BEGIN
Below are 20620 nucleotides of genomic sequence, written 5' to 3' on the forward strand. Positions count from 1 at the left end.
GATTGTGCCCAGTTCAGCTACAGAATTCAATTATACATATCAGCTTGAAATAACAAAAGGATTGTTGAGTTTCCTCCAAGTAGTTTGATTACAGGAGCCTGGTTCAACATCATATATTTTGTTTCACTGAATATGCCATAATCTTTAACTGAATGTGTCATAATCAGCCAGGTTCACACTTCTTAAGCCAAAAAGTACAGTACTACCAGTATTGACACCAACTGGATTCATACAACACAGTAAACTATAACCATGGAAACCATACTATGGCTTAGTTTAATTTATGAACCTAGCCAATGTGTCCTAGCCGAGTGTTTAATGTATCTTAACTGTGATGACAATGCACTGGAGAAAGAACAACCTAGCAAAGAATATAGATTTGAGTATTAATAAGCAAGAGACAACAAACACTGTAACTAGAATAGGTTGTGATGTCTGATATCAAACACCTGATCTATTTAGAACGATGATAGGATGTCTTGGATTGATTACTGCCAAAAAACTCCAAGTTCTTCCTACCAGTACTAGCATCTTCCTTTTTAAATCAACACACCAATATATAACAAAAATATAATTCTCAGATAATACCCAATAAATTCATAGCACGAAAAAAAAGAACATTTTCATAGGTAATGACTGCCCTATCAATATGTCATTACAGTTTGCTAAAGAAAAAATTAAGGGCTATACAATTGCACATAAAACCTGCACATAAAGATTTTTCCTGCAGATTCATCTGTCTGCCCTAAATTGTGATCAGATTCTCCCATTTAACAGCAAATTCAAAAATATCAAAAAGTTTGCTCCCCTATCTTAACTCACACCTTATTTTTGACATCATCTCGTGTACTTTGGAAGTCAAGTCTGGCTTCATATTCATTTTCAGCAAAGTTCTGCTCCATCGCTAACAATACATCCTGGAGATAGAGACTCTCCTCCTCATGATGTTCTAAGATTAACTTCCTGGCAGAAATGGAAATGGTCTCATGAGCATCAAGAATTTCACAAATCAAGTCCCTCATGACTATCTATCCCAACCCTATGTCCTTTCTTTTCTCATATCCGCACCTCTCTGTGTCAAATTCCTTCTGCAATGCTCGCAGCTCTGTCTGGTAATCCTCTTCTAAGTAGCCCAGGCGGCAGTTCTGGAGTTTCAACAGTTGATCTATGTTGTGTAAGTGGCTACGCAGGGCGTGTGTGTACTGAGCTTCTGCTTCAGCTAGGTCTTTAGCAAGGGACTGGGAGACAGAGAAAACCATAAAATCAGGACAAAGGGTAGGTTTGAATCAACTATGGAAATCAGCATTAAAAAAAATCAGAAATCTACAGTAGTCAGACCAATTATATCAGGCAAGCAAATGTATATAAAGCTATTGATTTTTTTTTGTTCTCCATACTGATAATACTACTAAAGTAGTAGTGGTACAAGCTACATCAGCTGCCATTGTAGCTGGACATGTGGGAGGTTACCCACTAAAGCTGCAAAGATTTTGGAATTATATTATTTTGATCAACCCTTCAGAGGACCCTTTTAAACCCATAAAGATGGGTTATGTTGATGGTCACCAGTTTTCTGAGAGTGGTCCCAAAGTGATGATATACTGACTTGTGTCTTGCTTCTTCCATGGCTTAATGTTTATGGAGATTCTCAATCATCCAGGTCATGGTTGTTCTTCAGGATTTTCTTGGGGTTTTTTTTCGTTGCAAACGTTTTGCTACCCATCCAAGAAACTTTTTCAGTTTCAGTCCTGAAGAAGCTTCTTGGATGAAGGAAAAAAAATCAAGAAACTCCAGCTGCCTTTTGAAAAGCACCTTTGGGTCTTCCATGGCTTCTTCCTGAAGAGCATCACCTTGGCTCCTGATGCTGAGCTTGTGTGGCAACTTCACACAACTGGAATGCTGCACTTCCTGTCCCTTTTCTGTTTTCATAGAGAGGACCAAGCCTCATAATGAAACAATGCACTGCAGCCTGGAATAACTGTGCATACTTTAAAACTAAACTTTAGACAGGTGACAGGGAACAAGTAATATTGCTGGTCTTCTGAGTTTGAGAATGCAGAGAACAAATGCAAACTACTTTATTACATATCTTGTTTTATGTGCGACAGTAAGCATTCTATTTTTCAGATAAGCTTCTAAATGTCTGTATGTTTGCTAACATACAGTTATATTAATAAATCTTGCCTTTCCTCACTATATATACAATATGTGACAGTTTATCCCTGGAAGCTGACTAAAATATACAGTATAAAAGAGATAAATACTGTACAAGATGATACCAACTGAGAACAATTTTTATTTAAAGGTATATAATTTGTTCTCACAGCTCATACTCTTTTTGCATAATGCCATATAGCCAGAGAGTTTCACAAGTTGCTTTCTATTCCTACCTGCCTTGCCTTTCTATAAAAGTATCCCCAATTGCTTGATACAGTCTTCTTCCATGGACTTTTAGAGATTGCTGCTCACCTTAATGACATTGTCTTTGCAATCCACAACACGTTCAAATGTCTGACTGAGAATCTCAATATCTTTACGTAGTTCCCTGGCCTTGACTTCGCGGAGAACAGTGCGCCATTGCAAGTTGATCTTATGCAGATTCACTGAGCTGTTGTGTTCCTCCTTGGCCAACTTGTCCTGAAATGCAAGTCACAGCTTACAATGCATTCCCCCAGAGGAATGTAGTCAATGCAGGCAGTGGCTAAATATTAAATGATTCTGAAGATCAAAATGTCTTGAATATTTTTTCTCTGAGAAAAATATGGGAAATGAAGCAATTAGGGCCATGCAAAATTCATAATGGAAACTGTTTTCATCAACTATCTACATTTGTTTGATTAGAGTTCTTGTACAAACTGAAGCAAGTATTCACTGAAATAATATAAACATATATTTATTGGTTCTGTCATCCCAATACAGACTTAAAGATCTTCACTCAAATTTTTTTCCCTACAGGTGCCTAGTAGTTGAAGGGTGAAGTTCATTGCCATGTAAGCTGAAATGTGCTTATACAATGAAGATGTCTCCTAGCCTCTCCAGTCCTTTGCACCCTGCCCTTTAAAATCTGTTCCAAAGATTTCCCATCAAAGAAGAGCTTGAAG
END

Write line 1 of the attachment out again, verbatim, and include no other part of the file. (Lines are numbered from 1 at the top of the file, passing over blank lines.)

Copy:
Below are 20620 nucleotides of genomic sequence, written 5' to 3' on the forward strand. Positions count from 1 at the left end.